The article “Sea slugs (Mollusca, Gastropoda, Heterobranchia): the other Inhabitants of the city of Barcelona (Spain)” written by Alex Parera, Miquel Pontes, Xavier Salvador and Manuel Ballesteros has been published in number 84 of the Catalan Institute of Natural History Bulletin (BICHN), in which an inventory of the species of these interesting molluscs is made along the coastal front of the city of Barcelona.
This work has been carried out within the framework of a citizen science project known as the DIVA Project, designed by members of the Research Group in Benthic Biology and Ecology of the Faculty of Biology of the University of Barcelona, coordinated by VIMAR and with logistical support from FECDAS and Saita Diving Center. The results obtained by VIMAR divers, underwater photographer Xavier Salvador and other Internet published sources demonstrates, once again, that collaboration between professional scientists and society can give tangible results for science.
Sea slugs in the broad sense (until recently known as «opisthobranchs» and today classified within the Heterobranchia subclass of the Gastropoda) have aroused the interest of naturalists since they became known in the late XVIIIth century. Their flashy coloration schemes and varied shapes make them very attractive to study and photograph, while scientists discover interesting adaptations to survive in the environment, such as chemical defenses or highly advanced camouflage techniques.
Many are the works that have been published about the biodiversity of these molluscs in all marine regions, but few are the studies carried out to know the species that inhabit highly anthropized areas such as the interior of commercial ports, sport marinas, artificial substrates or coastal areas of large cities.
In this paper, the authors present the results of a study of the biodiversity of marine heterobranchs carried out on the coast of the city of Barcelona (Spain). In just under two years, numerous specimens of 73 different species of sea slugs, belonging to 5 orders have been counted: 4 species of Aplysiida, 5 of Cephalaspidea, 3 of Runcinida, 47 of Nudibranchia and 4 of Pleurobranchida, and one superorder: 10 species of Sacoglossa, including two alien species, Polycerella emertoni and Bursatella leachii, of wide circumtropical distribution.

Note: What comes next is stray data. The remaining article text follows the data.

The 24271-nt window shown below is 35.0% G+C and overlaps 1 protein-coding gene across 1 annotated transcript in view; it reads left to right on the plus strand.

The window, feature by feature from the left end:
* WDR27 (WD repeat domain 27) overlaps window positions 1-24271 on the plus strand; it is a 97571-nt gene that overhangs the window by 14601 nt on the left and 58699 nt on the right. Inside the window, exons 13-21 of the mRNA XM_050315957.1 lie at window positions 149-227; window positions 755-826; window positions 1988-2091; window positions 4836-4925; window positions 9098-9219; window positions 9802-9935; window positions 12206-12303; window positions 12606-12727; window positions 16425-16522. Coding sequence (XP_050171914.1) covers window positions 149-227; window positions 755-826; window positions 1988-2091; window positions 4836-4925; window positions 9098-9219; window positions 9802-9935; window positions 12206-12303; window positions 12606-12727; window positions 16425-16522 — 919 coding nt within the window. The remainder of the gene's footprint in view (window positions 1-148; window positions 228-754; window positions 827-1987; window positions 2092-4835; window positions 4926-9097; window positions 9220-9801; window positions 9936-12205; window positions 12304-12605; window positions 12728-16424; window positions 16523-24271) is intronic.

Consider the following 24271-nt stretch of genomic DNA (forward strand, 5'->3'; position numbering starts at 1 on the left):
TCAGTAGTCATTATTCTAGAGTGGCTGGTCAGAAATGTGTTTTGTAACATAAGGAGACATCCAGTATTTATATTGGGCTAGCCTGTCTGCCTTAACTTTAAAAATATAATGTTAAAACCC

All the species are illustrated with excellent images that will allow readers to identify many findings on the beaches, not only in Barcelona, but on the entire Catalan coast. The locations where it is easier to observe every species are detailed, being the result of dozens of dives along the city’s shoreline and hundreds of records of these interesting animals.
The article concludes that in the artificial structures created with the construction of marinas, jetties or submerged bars establish new environments suitable to be colonized by algae and a multitude of marine invertebrates. The high biodiversity found in terms of marine heterobranchs, even in waters with abundant organic matter and subject to high anthropic pressure, is a surprising result in this study.
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